Visual design


Visual design is present in everyone. It differs only in the degree of depth of incorporation.

  • Accsebility
  • Accessibility of all styles (typography, colors, shadows)
  • Accessible UX (sales point)
  • Database to support things that are accessible (sales point)

Top: At the beginning where there is no design system, its good to draw designs massy with no components. Drawing a visual design from the components view is limiting.



Visual design of digital products

Visual design styles



Have you heard about the newest craze called glassmorphism? (that’s right, neuomorphism is no longer cool). It’s the newest trend in UI, which is mostly based on a effect called background blur, and it basically creates that “through the glass” look and feel on elements.

It was introduced in Windows Vista, then later in iOS7, but it seems it’s here to stay for a bit in the new, refreshed form! If you want to take a closer look at glassmorphism, try this Glassmorphism Generator online tool and see Mike’s article about it:

Aesthetic minimalism

Probably a trend I personally love the most. There’s nothing more aesthetically pleasing, than a simple, minimal and readable UI.

Websites like Revolut (also simple 3D), Sketch and Qoals (also blurred background) are the perfect example that you don’t need a fancy UI, or “wow effects” for your product to look absolutely astounding (sadly, not many clients understand that).

Geometric structure

I’m seeing more and more designs that have a very tidy, conservative visual structure. It makes the information looks really sorted out!

One of the most beautiful examples of geometric structure of the interface is Rituals website. Such a pleasure to use and look at (also, love the simple but enjoyable animations).



This is a trend that I have the most problem with (maybe not so much as with neuomorphism, to be honest). It’s called brutalism and it looks quite as the name suggests — strong contrasts, often unpleasant typography and many problems with the accessibility and readability. But I get the overall vibe — the main idea behind it is basically a deconstruction of what we perceive as beautiful and useful.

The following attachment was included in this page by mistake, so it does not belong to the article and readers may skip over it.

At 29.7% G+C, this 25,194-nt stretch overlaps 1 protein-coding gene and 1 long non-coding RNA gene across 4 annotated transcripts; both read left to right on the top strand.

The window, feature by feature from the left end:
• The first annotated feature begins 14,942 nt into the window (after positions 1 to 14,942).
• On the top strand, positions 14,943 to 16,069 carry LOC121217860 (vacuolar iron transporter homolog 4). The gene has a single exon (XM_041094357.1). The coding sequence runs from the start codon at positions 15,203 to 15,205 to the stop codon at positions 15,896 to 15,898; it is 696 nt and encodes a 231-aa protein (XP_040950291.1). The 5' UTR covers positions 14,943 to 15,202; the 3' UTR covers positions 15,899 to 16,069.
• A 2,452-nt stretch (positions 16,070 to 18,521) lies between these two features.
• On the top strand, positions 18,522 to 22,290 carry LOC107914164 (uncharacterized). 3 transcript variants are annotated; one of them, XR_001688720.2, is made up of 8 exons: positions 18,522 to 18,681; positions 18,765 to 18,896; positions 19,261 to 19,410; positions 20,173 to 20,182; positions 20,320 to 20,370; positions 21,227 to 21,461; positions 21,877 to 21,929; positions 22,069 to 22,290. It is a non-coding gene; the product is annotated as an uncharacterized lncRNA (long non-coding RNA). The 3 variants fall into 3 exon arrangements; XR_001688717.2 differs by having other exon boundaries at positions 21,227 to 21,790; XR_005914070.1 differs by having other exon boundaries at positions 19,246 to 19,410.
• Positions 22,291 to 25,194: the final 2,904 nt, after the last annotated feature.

Surprisingly, I’m seeing many websites and apps actually pursuing this trend! (one of it being a polish radio station called Newonce).

I really tried but I am not a fan of it when it comes to UI. I would prefer it to stay on posters and in magazines.


Generally speaking Skeuomorphic design refers to the design elements that are created in a realistic style/way to match the real life objects. The growth of VR/AR technology and latest design trends shown on the most popular design platforms (Dribbble, Behance etc.) might make skeuomorphic design comeback in 2020 — but this time with a lot modern fashion and slightly modified name: “New skeuomorphism” (also called Neumorphism).


Features in visual design

Real-life pictures

I strongly predict that soon everybody will be tired of illustrations and 3D graphics in product design, so real-life photos will make a huge comeback.

As I wrote in one of my previous articles, illustrations might not be for everybody. And sometimes real people and real items can make a bigger impact on users. Ekokubki’s website is based on a real-life photography and it looks great!

3D Illustrations

3D imagery is here to stay — especially when it’s getting easier and easier for regular UI designers to actually create something in 3D! (try the 3D tool called Spline — currently in beta, but so amazing and easy to use!).

3D is also being widely used in full screen animations, as main key visuals — take a look at Superlist or see an amazing 3D tutorial by Minh Pham on how to create a stunning 3D background for your website.

Vivid colors

Everywhere I look, I can see colorful splashes on websites and mobile designs.

Take a look at, Sleepiest and Design Talks! I love how colors create a magical, ethereal vibe there. And when we use vivid colors, it’s easier for us to differentiate and remember a product. Instagram knew that a long time ago (and that’s why the unforgettable change of their icon took place).


Blurred, colorful backgrounds

Similar to the one above, but mixed with glassmorphism a bit… Thanks to the delicacy of this effect, I think it makes the UI look just pleasurable to look at. The designs that use blurred backgrounds look incredibly organic, warm and welcoming.

Take a look at Stripe (also some glassmorphism there) and My Mind (an amazing, simple tool for self-organization).

Big, sophisticated typography

There’s a lot of examples of a big, sophisticated typography playing the main role in a design of a product. Some of them are even entirely based on a typography — and the result is often interesting. The choice of a typeface is often quite extravagant.

Take a look at Whirly Birdie, Dovetail+Afterpay (also vivid colors) and Synchronized (also brutalism).